On the little balcony, their chairs wedged between large vases of growing plants, Madeleine could watch the function without attracting attention; or lean over the railing and look down upon the narrow street hung with gay paper lanterns above the open doors of shops that flaunted the wares of the Orient under strange gilt signs. There were many little balconies high above the street and they were as brilliantly lit as for a festival. From several came the sound of raucous instrumental music or that same thin chant as of lost souls wandering in outer darkness. The street was thronged with Chinamen of the lower caste in dark blue cotton smocks, pendent pigtails, and round coolie hats.
It was eight o'clock, but it was Holt's "night off" and as he had told her that morning he could get a pass for the dinner, and that it was time she "changed her bill," she had risen early and met him at her door.
It was apparent that she took a lively interest in this bit of Shanghai but a step out of the Occident, for her face had lost its heavy brooding and she asked him many questions. It was an hour before Masters' name was mentioned, and then she said abruptly:
"You tell me much of his life out here and before he came, but you hardly ever say anything about the present."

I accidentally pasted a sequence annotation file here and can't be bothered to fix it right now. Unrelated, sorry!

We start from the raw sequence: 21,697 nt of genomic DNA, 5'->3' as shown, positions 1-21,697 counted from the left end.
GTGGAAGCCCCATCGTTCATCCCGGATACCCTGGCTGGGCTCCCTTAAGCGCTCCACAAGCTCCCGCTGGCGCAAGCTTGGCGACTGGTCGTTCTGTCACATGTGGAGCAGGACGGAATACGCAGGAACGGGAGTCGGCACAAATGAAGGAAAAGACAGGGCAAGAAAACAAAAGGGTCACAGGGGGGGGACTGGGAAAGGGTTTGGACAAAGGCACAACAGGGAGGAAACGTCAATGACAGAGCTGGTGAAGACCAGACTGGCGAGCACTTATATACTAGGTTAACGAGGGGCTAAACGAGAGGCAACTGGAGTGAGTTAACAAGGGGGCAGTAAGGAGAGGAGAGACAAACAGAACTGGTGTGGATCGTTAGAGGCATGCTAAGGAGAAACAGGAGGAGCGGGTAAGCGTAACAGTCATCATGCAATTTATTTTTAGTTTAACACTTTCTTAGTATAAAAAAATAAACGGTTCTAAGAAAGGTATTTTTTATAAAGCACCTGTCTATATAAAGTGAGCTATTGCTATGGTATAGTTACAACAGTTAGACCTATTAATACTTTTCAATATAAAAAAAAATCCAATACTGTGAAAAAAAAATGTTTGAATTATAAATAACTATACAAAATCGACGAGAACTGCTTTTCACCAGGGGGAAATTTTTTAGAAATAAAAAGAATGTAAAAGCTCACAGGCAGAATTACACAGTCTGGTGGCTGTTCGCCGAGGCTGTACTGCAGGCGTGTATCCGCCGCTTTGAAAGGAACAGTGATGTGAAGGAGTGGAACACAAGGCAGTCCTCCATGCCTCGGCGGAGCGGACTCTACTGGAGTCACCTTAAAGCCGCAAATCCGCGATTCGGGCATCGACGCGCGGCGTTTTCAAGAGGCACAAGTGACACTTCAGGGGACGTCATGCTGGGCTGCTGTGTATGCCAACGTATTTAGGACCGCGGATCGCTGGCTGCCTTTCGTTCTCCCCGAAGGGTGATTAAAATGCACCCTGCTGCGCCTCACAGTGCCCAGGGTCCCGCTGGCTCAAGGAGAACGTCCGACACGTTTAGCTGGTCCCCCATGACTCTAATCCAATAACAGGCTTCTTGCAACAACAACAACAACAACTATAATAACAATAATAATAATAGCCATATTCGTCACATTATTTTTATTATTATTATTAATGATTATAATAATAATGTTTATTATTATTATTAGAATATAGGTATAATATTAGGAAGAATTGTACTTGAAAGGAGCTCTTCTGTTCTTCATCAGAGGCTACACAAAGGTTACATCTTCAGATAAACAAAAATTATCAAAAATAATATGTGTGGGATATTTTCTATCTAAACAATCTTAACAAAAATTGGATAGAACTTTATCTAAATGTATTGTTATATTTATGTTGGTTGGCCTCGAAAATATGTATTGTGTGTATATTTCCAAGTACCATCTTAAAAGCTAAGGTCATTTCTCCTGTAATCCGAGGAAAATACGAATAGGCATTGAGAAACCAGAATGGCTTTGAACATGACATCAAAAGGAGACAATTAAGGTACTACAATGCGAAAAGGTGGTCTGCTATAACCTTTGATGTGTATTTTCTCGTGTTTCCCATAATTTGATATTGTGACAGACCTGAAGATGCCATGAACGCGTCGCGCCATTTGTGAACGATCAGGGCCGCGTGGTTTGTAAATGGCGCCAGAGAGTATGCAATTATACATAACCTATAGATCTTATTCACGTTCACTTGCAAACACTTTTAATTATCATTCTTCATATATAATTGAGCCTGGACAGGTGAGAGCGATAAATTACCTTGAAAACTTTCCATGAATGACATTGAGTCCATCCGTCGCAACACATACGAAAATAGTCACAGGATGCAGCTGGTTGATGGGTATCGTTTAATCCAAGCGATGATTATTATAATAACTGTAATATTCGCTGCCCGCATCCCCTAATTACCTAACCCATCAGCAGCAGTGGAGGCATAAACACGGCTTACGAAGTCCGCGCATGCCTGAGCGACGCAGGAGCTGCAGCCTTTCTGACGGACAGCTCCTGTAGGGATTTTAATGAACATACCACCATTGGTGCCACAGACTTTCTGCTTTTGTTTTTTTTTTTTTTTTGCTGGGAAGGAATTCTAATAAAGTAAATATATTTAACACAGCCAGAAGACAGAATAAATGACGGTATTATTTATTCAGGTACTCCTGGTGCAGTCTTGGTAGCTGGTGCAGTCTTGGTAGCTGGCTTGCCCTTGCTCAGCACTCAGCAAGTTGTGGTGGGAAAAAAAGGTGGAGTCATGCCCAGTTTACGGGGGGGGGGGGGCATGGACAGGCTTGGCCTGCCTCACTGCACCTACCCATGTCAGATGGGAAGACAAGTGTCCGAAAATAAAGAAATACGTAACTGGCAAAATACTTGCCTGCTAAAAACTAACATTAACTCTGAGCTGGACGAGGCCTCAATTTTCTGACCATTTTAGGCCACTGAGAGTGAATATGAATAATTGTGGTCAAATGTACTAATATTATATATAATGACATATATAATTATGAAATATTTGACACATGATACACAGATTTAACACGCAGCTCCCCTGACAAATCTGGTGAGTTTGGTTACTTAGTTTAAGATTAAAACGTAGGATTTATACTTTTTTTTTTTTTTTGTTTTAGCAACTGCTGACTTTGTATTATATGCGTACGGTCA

"That sort of life is much of a muchness."
"How do you hear?"
"One of the Bulletin men--Tom Lacey--went East just after Masters did. He is on the Times. Several of us correspond with him."
"Has--has he ever been--literally, I mean--in the gutter?"
"Probably. He was in a hospital for a time and when he came out several of his friends tried to buck him up. But it was no use. He did work on one of the newspapers--the Tribune, I believe--about half sober until he had paid his hospital bill with something to spare. Then he went to work in the same old steady painstaking way to drink himself to death."
"Wh--why did he go to the hospital? Was he very ill?"
"Busted the crust of a policeman and got his own busted at the same time."
"How is it you spared me this before?"
He pretended not to see her tears, or her working hands.